Articles | 06/28/2019

Online Legal Tools: Essential Law Firm Data Protection Practices

As the majority of law firms continue to move much of their practice management online, there remains a serious concern. Those of us lawyering understand the importance of protecting the sanctity of attorney-client privilege and work product. That existed before we all started going digital. And now? The new concern is: how do we protect law firm data the right way?

ABA States Lawyers Should Take Reasonable Efforts to Protect Data

ABA Model Rule 1.6(c) states that lawyers “shall make reasonable efforts to prevent the inadvertent or unauthorized disclosure of, or unauthorized access to, information relating to the representation of a client.” When you think about it, that’s a tall order. What is a reasonable effort? And how can you protect all law firm data?

Unfortunately, there’s no way to protect all of your data all of the time. Data security problems from software, malware, ransomware, viruses, phishing attempts, and data breaches happen. The digital landscape changes so fast that there is no such thing as constant protection from every existing threat.

Fulfill “Reasonable Efforts” by Using Law Firm Data Protection Best Practices

It may seem like we’re all now expected to become cybersecurity and data protection experts. That’s not the case. You always have the option to hire a reputable IT team that has verifiable experience working with law firms to protect data. Do not hire just any local IT company. You really need professionals who understand the data protection requirements set in your jurisdiction as well as the best possible current security standards to protect your data based on the type of law that you practice. For example, a lawyer who primarily handles cloudy titles and easements still needs to secure their data, but they won’t need to worry about HIPAA requirements. Whereas, a lawyer practicing personal injury law or insurance defense may have sensitive medical information about people involved in accidents of some kind.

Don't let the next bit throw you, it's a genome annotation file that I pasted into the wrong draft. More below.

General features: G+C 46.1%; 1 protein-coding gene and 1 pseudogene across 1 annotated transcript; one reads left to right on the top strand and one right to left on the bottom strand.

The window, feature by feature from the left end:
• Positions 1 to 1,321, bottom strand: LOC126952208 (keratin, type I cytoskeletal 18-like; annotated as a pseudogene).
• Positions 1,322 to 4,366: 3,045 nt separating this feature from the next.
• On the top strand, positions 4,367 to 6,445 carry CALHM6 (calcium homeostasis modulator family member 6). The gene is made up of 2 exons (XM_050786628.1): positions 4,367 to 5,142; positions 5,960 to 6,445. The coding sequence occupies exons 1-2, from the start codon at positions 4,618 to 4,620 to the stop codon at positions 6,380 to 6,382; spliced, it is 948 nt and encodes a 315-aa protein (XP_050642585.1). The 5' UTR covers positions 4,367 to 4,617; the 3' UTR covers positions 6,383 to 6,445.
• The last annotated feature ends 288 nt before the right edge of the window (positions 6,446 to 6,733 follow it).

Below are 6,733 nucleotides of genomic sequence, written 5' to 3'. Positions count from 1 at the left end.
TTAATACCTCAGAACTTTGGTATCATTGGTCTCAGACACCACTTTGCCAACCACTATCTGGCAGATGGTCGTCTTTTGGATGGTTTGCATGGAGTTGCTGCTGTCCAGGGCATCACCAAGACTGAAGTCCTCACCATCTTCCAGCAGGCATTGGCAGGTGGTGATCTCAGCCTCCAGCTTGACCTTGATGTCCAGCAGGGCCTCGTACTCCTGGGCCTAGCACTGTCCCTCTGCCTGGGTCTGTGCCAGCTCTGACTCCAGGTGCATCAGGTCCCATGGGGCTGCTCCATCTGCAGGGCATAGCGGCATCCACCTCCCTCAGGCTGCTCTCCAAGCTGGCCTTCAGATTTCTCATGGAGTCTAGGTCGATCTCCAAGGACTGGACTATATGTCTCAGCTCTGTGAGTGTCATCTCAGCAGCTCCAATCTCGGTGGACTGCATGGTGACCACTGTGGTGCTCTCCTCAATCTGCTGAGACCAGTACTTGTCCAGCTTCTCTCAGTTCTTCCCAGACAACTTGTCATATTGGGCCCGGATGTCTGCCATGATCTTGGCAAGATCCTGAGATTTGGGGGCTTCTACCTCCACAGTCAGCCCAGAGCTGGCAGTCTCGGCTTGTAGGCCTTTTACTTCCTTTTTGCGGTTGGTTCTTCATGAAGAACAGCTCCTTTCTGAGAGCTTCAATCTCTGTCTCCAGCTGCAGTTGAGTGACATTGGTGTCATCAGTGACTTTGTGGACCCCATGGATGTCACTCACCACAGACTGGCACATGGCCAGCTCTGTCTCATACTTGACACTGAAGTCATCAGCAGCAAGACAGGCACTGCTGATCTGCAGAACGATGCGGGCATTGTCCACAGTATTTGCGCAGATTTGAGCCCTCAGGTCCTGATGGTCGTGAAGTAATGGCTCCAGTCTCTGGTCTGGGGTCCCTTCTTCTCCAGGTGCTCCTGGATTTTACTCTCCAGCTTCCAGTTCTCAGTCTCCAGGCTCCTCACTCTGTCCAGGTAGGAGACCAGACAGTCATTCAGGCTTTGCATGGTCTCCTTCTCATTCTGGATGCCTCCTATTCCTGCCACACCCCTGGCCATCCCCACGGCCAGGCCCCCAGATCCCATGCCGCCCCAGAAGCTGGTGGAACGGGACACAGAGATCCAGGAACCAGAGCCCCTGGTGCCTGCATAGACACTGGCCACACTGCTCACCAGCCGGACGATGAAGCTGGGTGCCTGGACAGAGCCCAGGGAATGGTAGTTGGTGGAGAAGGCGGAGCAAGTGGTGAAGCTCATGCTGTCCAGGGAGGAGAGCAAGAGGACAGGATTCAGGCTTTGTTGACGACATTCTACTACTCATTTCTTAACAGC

With that being said, let’s talk about some best practices you can use to protect data while you continue to use the online legal tools that make your law firm life easier.

Know Thy Legal Tool Provider

One of the best things you can do to protect law firm data is to really know what sort of data security your online legal tool program provides to you. This information is very simple to find. Go to their webpage. The most reputable and trusted companies either have their security information on their home page or they have it in an easy to find location, such as the page devoted to features or a page devoted to how they protect data.

Then, consult Google. Look them up with the words “hack,” “data breach,” “ransomware,” “malware” or “back door.” The goal of this is to determine if the provider has known problems. This is particularly important because while the major industry software players will create patches and fixes for known issues, other companies may not do this. The best companies will make on-going data security a main concern. They know they won’t continue to have a viable future without staying on top of potential security issues.

Consider Whether Your Firm Needs a Policy Limiting Personal Device Use

Sometimes, law firm data isn’t compromised through an office workstation. It’s compromised because law firm employees use their own personal devices to work on client matters. And that can be a serious risk. Depending on the type of law that you do, you may need to create and enforce a policy that limits personal device use for firm matters. Yes, that may seem extreme in a world where everyone works from a remote location at least on an occasional basis. However, personal devices may not be secure. You may want to talk with a data security professional to assess whether this is necessary for your law firm.